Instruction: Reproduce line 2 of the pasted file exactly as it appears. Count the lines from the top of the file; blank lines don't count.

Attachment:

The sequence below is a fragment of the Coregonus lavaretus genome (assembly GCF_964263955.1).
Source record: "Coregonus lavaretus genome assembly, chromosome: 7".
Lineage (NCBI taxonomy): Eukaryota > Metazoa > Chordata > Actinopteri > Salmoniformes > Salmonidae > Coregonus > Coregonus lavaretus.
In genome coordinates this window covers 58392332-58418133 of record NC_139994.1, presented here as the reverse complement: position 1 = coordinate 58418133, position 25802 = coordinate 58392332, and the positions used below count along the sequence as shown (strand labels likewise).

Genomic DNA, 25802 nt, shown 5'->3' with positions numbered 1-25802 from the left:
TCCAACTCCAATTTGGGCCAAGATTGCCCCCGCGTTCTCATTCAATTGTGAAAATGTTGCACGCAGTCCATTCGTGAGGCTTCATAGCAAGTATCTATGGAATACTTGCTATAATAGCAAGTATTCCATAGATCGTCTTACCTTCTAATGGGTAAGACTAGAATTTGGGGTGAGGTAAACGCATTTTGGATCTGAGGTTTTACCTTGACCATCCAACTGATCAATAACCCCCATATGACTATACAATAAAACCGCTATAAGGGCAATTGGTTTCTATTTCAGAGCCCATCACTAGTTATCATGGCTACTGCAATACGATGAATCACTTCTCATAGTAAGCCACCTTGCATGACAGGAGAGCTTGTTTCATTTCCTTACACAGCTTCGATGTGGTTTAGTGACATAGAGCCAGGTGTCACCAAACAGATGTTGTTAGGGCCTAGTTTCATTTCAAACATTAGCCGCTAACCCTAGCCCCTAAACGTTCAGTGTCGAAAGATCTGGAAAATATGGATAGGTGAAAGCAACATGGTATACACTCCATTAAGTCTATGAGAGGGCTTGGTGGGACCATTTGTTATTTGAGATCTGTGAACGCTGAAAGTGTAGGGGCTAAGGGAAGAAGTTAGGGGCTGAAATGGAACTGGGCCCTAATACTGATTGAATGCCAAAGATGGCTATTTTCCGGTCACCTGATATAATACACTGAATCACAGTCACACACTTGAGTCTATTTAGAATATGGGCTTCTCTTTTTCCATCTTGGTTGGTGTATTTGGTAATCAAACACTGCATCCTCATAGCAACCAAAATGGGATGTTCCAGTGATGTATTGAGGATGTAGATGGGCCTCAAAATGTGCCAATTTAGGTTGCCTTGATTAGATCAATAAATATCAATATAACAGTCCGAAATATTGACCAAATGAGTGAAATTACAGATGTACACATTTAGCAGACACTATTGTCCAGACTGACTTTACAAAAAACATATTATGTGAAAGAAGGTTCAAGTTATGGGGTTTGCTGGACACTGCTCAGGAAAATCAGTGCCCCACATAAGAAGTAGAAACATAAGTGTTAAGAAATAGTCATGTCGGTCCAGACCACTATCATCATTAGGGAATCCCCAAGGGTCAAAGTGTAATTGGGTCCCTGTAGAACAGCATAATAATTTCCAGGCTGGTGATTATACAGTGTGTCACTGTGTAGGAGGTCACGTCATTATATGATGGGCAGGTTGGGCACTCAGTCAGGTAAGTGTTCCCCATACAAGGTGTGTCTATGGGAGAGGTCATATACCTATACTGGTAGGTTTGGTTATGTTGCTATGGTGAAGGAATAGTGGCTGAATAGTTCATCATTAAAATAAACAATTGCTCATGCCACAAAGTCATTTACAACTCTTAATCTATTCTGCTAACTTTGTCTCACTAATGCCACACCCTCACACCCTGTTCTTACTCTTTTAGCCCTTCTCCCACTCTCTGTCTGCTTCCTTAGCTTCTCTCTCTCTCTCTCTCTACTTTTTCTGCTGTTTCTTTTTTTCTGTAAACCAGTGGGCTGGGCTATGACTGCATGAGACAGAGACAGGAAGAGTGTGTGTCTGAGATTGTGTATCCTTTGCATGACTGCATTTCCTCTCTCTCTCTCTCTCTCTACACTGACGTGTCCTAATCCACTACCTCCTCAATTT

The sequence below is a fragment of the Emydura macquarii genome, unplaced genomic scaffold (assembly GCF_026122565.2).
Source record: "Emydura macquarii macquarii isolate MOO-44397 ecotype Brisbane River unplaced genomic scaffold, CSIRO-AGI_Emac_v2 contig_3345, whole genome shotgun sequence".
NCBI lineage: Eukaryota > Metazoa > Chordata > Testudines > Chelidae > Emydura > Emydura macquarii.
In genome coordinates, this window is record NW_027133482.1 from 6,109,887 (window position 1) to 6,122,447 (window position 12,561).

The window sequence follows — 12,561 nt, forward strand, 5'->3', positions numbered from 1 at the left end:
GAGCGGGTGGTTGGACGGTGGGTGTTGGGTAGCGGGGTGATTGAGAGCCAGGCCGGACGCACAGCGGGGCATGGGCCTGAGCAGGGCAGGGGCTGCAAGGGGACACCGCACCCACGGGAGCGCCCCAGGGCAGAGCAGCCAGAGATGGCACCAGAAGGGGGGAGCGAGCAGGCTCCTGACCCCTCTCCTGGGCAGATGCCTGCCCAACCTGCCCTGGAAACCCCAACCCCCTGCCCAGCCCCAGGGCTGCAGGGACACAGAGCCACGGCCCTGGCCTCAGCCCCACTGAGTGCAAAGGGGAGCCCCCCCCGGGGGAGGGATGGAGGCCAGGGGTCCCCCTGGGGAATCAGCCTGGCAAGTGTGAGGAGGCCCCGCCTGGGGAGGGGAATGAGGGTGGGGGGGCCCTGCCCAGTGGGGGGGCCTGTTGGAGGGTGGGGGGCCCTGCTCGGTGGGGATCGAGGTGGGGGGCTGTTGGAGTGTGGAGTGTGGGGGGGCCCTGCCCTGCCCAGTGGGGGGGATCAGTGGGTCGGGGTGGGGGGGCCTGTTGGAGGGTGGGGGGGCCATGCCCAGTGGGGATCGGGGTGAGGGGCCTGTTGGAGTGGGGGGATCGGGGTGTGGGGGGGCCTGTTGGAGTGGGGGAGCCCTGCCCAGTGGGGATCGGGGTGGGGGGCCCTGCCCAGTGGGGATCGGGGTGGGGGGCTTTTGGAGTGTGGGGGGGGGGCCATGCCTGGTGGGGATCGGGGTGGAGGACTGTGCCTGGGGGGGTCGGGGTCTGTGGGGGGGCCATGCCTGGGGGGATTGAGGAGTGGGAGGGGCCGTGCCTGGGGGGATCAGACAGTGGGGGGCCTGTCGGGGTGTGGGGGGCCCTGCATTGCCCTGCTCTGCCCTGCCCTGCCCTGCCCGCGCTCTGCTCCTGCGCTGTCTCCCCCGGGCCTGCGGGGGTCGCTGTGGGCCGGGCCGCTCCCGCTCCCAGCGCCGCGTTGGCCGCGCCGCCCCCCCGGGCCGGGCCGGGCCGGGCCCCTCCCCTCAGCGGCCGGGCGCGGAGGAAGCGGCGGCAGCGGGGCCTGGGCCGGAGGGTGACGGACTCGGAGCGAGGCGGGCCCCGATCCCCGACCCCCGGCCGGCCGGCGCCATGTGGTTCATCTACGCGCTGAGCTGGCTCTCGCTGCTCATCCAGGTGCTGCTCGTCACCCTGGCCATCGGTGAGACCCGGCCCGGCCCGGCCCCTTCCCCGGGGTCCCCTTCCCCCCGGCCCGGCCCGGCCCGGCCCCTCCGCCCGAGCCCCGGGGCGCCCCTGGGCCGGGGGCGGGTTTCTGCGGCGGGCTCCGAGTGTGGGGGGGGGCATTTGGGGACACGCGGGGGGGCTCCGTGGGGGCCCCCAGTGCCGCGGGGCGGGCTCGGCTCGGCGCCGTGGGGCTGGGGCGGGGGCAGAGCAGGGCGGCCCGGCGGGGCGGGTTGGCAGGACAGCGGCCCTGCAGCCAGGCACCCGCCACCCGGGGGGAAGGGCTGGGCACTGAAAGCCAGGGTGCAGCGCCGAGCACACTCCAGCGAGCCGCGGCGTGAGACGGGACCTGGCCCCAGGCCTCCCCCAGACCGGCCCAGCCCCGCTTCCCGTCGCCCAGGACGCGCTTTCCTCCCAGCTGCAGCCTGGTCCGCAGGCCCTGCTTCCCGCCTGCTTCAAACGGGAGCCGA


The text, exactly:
Source record: "Coregonus lavaretus genome assembly, chromosome: 7".